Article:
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plasma cutter with internal air compressor

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  • plasma cutter with internal air compressor

    Hi,
    Which plasma cutter with an internal air compressor would you recommend for hobby, yard art? I won't be cutting 1/4 inch steel. It looks like the Hobard 250CI has problems. Any better options out there, that are not chinese imports?

    Thanks
    Lee

  • #2
    http://www.millerwelds.com/products/...spectrum_125c/
    Howabout this?

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    • #3
      I'd advise against a self-contained air compressor in a plasma cutter because of moisture issues and severely downgraded consumable life, as well as adding one more thing that can go wrong in the machine causing it to go bye-bye. I won't take you long with the price of consumables to pay down the price of a separate compressor and you'll be able to have it for other uses.
      Miller 251, Lincoln PrecisionTig 275, Miller DialArc 250 AC/DC, Hypertherm 900, Bridgeport J-head, Jet 14" lathe, South Bend 9" lathe, Hossfeld bender with a collection of dies driving me to the poorhouse, Logan shaper, Ellis 3000 bandsaw, Royersford drill press and a Victor Journeyman O/A.

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      • #4
        Wyoming speaks with great wisdom.
        "Good Enough Never Is"

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        • #5
          A 120V circuit is poor for cutting or welding to start with, then consume a good portion of it to make air and you severely limit the available power for the plasma. They are really for specialists in my opin, hvac guys. Even yard art I would want more poop than one has. They do work though, they are not bad machines, just extremly small.
          http://www.facebook.com/cary.urka.urkafarms

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          • #6
            I have a Hypertherm c190...it's got the self contained compressor and I'd wondered is there was a way to improve the air supply (filter, different/additional air supply, etc).

            Wyoming mentioned consumable life being less...is that because of moisture/air quality, or something else not mentioned?

            I like the unit (I got it for a trade on C'list) but it would be cool if I could improve it's abilities....maybe by using outside air or some other means as I probably won't be upgrading any time soon.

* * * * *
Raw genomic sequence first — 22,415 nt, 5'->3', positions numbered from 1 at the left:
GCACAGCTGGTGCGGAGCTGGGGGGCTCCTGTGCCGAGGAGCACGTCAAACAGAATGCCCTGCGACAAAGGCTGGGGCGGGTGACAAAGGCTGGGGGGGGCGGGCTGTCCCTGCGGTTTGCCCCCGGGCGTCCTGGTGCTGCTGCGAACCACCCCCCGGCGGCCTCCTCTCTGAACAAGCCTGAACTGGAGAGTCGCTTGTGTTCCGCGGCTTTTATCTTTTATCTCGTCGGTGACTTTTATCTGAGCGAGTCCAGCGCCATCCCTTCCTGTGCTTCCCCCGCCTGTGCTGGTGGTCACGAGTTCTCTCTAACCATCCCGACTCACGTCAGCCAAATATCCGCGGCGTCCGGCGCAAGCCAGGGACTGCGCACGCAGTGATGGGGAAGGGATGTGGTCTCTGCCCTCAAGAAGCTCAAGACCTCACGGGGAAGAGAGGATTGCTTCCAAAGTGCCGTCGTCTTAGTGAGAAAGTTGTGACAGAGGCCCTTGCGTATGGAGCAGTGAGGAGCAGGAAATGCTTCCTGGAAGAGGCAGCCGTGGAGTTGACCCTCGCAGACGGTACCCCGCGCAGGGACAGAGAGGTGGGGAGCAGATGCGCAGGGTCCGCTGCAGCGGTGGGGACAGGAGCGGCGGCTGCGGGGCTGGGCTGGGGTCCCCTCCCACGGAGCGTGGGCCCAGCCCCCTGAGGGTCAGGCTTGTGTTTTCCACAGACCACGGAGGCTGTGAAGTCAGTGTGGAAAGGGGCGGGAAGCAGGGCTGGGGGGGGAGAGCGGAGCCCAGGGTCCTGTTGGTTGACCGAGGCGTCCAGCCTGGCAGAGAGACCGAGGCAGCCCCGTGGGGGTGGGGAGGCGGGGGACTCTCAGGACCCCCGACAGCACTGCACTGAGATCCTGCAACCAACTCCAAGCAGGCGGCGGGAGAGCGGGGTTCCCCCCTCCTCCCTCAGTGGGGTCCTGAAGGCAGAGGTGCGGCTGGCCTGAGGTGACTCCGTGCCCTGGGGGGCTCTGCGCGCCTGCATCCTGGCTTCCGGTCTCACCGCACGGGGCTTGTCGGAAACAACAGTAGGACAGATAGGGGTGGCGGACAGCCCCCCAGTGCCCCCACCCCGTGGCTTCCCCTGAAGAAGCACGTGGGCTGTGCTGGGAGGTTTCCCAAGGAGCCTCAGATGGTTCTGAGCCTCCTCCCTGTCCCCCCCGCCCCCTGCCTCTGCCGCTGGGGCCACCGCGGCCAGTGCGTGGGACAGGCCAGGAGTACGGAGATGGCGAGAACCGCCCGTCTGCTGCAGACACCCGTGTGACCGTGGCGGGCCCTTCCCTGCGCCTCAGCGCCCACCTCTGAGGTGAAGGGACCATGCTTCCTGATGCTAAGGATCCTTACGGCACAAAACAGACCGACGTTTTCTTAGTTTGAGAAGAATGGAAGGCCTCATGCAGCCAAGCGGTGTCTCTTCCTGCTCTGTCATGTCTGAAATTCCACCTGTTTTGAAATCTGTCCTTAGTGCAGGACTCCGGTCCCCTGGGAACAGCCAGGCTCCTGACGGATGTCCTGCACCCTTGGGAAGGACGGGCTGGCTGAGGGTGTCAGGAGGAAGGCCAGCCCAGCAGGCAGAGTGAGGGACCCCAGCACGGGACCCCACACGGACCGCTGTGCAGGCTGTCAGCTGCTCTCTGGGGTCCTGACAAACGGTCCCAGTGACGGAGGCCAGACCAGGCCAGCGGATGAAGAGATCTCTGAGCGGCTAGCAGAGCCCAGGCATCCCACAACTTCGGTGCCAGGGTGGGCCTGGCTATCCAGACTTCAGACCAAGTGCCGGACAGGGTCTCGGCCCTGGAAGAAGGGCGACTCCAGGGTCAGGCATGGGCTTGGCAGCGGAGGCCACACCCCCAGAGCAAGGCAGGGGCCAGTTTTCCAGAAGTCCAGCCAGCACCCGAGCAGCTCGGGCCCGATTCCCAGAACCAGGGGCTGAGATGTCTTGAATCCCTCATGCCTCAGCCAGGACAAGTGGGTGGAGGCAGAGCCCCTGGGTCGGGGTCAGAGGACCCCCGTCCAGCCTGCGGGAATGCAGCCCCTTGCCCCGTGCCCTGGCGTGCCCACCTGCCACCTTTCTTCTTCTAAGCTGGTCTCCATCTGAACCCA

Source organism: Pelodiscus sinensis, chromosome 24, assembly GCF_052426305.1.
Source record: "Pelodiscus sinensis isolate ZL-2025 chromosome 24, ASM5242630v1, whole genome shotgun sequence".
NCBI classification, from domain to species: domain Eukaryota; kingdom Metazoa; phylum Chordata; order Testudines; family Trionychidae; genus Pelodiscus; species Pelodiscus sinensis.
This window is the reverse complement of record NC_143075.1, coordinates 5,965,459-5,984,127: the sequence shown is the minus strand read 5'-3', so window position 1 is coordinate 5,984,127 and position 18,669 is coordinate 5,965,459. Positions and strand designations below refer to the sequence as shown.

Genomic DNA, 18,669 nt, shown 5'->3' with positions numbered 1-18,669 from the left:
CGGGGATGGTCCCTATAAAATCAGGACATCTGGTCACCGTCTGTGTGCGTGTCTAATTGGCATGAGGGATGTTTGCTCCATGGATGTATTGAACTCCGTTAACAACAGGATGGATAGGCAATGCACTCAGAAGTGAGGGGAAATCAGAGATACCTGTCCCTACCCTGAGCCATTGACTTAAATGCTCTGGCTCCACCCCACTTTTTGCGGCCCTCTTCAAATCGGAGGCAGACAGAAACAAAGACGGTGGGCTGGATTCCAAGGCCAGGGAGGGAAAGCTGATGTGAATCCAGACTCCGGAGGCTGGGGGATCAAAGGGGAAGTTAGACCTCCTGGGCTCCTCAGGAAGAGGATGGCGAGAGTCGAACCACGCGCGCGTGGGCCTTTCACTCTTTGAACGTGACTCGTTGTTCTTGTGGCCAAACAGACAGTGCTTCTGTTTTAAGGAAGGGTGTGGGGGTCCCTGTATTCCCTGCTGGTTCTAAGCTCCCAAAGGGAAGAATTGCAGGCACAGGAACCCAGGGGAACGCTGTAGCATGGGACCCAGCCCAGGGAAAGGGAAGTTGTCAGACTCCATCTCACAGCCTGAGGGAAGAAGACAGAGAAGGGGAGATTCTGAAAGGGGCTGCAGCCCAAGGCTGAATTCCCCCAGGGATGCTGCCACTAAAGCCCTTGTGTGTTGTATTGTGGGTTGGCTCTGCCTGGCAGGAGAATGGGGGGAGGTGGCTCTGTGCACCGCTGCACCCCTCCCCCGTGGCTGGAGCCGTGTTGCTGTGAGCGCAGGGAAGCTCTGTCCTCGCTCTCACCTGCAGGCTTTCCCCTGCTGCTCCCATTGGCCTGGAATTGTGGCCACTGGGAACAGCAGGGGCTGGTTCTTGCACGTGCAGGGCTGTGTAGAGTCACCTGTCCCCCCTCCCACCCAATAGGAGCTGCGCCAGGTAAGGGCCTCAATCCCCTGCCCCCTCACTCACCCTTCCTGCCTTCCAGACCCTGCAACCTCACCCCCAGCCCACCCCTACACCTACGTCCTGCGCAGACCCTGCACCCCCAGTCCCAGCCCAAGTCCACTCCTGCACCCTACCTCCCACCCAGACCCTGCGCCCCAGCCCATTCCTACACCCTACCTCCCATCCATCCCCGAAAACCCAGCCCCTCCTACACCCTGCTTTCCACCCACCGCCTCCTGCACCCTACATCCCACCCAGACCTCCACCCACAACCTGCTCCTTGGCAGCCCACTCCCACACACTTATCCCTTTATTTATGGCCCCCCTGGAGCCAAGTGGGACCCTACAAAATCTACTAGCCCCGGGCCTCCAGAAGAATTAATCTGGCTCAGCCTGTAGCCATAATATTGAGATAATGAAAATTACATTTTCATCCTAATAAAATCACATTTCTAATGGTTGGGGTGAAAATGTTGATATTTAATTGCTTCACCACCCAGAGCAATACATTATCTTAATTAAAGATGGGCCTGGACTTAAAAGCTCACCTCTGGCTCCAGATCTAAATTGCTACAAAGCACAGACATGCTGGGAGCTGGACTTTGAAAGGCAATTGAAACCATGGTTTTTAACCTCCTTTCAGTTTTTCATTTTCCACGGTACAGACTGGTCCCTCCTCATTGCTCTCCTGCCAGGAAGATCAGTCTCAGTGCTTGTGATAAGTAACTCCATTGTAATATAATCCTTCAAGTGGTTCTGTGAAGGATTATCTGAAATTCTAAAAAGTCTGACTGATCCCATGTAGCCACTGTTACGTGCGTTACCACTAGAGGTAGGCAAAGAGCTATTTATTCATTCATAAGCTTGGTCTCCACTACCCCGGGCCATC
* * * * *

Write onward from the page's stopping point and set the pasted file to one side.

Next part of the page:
John

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            • #7
              The consumable life for a self-contained unit is considerably shorter due to the fact that the air tank, if there is one, is so small. The compression cycle causes the compressed air to heat up and retain moisture which follows down the line to the plasma cutter. As mentioned previously, they probably work well enough for hvac work, but for any other purpose...and this is a personal opinion only...they would be the last choice in a shop.

              You could probably work-around a solution to use a self-contained unit with shop air. Plumbing the air into the line just prior to the solenoid should work. You may have to use an additional regulator if the self-contained unit either doesn't have one or it's too difficult to plumb into and by-pass the on-board compressor.
              Miller 251, Lincoln PrecisionTig 275, Miller DialArc 250 AC/DC, Hypertherm 900, Bridgeport J-head, Jet 14" lathe, South Bend 9" lathe, Hossfeld bender with a collection of dies driving me to the poorhouse, Logan shaper, Ellis 3000 bandsaw, Royersford drill press and a Victor Journeyman O/A.

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              • #8
                I think that it is a minor issue, changing the air supply isn't going to inherently improve the machine, it just wont ever make more power than it can.
                http://www.facebook.com/cary.urka.urkafarms

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                • #9
                  Originally posted by Sberry View Post
                  I think that it is a minor issue, changing the air supply isn't going to inherently improve the machine, it just wont ever make more power than it can.
                  Cary, I'm not so sure he was looking for an increase in power as much as he was probably hoping for extended service life from the consumables. An outside source of clean, dry air should provide a much better service life for them.
                  Miller 251, Lincoln PrecisionTig 275, Miller DialArc 250 AC/DC, Hypertherm 900, Bridgeport J-head, Jet 14" lathe, South Bend 9" lathe, Hossfeld bender with a collection of dies driving me to the poorhouse, Logan shaper, Ellis 3000 bandsaw, Royersford drill press and a Victor Journeyman O/A.

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